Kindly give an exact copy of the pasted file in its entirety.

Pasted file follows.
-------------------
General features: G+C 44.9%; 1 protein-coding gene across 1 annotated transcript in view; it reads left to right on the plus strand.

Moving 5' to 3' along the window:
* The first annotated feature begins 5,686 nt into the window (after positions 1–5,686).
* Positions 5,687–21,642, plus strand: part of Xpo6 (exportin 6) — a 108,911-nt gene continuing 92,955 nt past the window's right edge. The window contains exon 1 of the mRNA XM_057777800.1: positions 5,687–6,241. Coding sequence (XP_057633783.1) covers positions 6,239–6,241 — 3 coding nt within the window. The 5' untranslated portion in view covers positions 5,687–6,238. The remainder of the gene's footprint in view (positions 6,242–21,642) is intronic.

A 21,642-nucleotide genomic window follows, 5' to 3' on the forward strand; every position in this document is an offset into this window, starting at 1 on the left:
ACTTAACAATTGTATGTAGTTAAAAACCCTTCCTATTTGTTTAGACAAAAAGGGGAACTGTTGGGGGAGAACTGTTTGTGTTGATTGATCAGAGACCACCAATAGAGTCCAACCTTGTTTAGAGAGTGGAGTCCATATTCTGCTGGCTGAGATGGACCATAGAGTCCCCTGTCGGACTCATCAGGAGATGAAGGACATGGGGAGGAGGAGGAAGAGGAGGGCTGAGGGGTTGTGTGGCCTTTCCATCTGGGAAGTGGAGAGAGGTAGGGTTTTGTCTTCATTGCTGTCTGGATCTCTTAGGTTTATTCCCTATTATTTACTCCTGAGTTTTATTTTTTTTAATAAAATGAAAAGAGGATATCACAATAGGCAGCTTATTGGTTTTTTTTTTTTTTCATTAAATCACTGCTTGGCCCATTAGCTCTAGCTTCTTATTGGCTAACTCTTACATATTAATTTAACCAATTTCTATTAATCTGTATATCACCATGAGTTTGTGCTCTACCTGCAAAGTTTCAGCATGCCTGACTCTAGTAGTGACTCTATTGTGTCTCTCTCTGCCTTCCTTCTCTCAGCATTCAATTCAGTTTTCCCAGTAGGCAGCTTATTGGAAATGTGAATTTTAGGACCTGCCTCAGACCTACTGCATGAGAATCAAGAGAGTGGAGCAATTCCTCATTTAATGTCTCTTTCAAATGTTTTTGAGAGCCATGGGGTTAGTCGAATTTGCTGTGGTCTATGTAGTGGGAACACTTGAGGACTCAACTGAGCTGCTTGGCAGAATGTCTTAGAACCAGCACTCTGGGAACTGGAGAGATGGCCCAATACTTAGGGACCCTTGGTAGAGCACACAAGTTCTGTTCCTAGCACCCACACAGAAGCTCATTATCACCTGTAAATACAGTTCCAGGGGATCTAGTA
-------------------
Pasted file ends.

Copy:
General features: G+C 44.9%; 1 protein-coding gene across 1 annotated transcript in view; it reads left to right on the plus strand.

Moving 5' to 3' along the window:
* The first annotated feature begins 5,686 nt into the window (after positions 1–5,686).
* Positions 5,687–21,642, plus strand: part of Xpo6 (exportin 6) — a 108,911-nt gene continuing 92,955 nt past the window's right edge. The window contains exon 1 of the mRNA XM_057777800.1: positions 5,687–6,241. Coding sequence (XP_057633783.1) covers positions 6,239–6,241 — 3 coding nt within the window. The 5' untranslated portion in view covers positions 5,687–6,238. The remainder of the gene's footprint in view (positions 6,242–21,642) is intronic.

A 21,642-nucleotide genomic window follows, 5' to 3' on the forward strand; every position in this document is an offset into this window, starting at 1 on the left:
ACTTAACAATTGTATGTAGTTAAAAACCCTTCCTATTTGTTTAGACAAAAAGGGGAACTGTTGGGGGAGAACTGTTTGTGTTGATTGATCAGAGACCACCAATAGAGTCCAACCTTGTTTAGAGAGTGGAGTCCATATTCTGCTGGCTGAGATGGACCATAGAGTCCCCTGTCGGACTCATCAGGAGATGAAGGACATGGGGAGGAGGAGGAAGAGGAGGGCTGAGGGGTTGTGTGGCCTTTCCATCTGGGAAGTGGAGAGAGGTAGGGTTTTGTCTTCATTGCTGTCTGGATCTCTTAGGTTTATTCCCTATTATTTACTCCTGAGTTTTATTTTTTTTAATAAAATGAAAAGAGGATATCACAATAGGCAGCTTATTGGTTTTTTTTTTTTTTCATTAAATCACTGCTTGGCCCATTAGCTCTAGCTTCTTATTGGCTAACTCTTACATATTAATTTAACCAATTTCTATTAATCTGTATATCACCATGAGTTTGTGCTCTACCTGCAAAGTTTCAGCATGCCTGACTCTAGTAGTGACTCTATTGTGTCTCTCTCTGCCTTCCTTCTCTCAGCATTCAATTCAGTTTTCCCAGTAGGCAGCTTATTGGAAATGTGAATTTTAGGACCTGCCTCAGACCTACTGCATGAGAATCAAGAGAGTGGAGCAATTCCTCATTTAATGTCTCTTTCAAATGTTTTTGAGAGCCATGGGGTTAGTCGAATTTGCTGTGGTCTATGTAGTGGGAACACTTGAGGACTCAACTGAGCTGCTTGGCAGAATGTCTTAGAACCAGCACTCTGGGAACTGGAGAGATGGCCCAATACTTAGGGACCCTTGGTAGAGCACACAAGTTCTGTTCCTAGCACCCACACAGAAGCTCATTATCACCTGTAAATACAGTTCCAGGGGATCTAGTA